Copyright © 2020, University of Illinois at Urbana Champaign. All rights reserved.

Developed by: Efthymios Tzinis 1, Zhepei Wang 1 and Paris Smaragdis 1,2

1: University of Illinois at Urbana-Champaign

2: Adobe Research

This work was supported by NSF grant 1453104.

Paper link: https://arxiv.org/abs/2007.06833

Permission is hereby granted, free of charge, to any person obtaining a copy of this software and associated documentation files (the “Software”), to deal with the Software without restriction, including without limitation the rights to use, copy, modify, merge, publish, distribute, sublicense, and/or sell copies of the Software, and to permit persons to whom the Software is furnished to do so, subject to the following conditions: Redistributions of source code must retain the above copyright notice, this list of conditions and the following disclaimers. Redistributions in binary form must reproduce the above copyright notice, this list of conditions and the following disclaimers in the documentation and/or other materials provided with the distribution. Neither the names of Computational Audio Group, University of Illinois at Urbana-Champaign, nor the names of its contributors may be used to endorse or promote products derived from this Software without specific prior written permission. THE SOFTWARE IS PROVIDED “AS IS”, WITHOUT WARRANTY OF ANY KIND, EXPRESS OR IMPLIED, INCLUDING BUT NOT LIMITED TO THE WARRANTIES OF MERCHANTABILITY, FITNESS FOR A PARTICULAR PURPOSE AND NONINFRINGEMENT. IN NO EVENT SHALL THE CONTRIBUTORS OR COPYRIGHT HOLDERS BE LIABLE FOR ANY CLAIM, DAMAGES OR OTHER LIABILITY, WHETHER IN AN ACTION OF CONTRACT, TORT OR OTHERWISE, ARISING FROM, OUT OF OR IN CONNECTION WITH THE SOFTWARE OR THE USE OR OTHER DEALINGS WITH THE SOFTWARE.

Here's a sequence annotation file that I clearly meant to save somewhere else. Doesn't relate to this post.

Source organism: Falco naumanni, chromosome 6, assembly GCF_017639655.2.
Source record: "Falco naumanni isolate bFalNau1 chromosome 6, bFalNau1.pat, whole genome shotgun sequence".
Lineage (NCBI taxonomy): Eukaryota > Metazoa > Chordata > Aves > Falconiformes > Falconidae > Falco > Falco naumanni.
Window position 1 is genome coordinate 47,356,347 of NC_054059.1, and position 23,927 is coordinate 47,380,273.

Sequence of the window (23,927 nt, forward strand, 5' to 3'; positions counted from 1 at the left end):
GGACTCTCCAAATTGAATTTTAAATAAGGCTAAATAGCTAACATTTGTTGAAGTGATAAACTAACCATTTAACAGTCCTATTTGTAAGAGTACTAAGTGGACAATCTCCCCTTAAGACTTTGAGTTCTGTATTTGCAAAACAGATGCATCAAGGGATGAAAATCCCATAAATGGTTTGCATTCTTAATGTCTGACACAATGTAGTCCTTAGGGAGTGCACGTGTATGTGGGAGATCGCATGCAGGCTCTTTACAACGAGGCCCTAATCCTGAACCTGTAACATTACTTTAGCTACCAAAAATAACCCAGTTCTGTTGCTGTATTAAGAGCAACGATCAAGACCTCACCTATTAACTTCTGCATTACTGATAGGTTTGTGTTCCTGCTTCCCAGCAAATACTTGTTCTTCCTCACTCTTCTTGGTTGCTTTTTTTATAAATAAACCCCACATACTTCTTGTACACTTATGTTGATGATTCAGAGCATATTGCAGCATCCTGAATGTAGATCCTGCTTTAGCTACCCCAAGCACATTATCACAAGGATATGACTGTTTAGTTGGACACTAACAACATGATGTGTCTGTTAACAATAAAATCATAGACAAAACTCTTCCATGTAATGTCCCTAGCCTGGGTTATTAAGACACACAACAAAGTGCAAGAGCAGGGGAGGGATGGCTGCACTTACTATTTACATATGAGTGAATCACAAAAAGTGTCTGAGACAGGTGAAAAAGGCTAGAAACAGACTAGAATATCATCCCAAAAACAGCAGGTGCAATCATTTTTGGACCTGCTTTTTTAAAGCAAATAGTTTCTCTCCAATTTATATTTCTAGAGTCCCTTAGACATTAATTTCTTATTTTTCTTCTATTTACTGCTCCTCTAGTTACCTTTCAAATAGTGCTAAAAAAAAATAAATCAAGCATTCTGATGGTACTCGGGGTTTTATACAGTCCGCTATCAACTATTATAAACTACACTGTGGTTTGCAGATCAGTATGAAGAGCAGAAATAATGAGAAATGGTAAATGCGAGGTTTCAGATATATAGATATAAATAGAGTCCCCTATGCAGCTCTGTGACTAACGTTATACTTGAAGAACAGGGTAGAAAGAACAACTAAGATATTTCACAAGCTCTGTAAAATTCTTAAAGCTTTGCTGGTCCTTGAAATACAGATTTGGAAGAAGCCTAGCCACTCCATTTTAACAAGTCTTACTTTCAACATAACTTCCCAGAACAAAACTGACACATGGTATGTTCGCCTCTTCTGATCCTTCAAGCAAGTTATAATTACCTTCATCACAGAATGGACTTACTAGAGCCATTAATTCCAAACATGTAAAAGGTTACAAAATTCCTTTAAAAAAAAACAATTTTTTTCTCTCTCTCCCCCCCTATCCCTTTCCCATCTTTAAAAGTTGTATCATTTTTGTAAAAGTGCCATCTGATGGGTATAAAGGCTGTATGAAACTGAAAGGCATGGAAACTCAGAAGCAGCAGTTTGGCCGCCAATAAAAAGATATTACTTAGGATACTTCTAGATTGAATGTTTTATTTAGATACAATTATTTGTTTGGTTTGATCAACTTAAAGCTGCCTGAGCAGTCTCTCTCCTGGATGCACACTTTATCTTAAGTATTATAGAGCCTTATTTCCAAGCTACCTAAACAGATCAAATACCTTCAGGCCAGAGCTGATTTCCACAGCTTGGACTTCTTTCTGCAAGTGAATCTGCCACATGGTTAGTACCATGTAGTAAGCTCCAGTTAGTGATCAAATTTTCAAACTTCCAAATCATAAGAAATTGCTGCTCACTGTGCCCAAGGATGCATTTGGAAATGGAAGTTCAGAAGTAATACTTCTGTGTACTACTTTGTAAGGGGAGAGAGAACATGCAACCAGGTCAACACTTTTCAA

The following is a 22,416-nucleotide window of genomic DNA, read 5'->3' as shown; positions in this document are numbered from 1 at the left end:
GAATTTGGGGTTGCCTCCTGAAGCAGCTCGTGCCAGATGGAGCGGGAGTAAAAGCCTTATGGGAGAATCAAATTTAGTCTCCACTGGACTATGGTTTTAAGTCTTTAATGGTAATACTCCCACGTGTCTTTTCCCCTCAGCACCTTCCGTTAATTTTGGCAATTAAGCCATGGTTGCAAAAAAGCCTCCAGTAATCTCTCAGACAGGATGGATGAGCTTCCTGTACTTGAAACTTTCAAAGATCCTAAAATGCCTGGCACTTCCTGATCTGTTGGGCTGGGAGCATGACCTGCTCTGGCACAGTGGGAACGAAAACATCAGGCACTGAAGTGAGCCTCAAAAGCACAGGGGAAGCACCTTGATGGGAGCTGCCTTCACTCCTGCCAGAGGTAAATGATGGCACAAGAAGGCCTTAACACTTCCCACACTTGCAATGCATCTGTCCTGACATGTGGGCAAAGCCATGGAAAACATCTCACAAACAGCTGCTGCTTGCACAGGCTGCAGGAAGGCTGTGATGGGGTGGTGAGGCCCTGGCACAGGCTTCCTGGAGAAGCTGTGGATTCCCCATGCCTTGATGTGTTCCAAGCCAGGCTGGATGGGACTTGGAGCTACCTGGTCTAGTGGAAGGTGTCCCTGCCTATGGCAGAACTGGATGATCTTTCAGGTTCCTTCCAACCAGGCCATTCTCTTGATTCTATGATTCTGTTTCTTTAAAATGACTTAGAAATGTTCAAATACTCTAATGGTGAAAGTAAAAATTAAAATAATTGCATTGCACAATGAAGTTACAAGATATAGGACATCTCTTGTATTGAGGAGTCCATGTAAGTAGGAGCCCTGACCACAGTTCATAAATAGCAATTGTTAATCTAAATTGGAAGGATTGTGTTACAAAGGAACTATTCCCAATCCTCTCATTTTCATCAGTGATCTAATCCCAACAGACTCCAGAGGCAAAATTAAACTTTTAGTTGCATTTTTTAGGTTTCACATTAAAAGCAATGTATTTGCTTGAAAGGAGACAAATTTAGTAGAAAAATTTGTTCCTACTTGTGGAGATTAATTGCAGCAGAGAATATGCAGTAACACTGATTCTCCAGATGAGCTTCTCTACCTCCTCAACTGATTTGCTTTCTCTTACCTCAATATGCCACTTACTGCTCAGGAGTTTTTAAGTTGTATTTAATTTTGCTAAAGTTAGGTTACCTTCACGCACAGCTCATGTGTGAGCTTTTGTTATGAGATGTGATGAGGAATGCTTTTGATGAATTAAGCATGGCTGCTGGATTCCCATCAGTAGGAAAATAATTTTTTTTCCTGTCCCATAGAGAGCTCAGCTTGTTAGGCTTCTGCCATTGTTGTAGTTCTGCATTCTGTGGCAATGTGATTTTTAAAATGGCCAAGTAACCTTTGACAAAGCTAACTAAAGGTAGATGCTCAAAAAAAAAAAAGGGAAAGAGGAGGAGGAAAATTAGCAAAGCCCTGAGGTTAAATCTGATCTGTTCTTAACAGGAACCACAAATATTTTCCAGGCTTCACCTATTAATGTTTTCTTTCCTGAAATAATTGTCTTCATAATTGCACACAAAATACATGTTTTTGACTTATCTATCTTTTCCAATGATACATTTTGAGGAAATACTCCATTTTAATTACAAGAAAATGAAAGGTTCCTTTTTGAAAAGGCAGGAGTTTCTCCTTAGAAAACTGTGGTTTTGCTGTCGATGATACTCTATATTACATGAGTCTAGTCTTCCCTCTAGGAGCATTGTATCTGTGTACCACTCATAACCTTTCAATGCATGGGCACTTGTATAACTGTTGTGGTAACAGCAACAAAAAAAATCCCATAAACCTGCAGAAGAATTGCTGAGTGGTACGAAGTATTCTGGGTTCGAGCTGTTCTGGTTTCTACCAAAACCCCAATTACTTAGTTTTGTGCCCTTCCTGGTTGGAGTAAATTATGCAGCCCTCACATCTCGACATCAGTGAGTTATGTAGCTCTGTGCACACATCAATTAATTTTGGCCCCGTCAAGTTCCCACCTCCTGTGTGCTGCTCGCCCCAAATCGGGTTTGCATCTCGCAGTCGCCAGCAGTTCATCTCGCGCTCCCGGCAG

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Code for SuDoRm-Rf networks for efficient audio source separation. SuDoRm-Rf stands for SUccessive DOwnsampling and Resampling of Multi-Resolution Features which enables a more efficient way of separating sources from mixtures.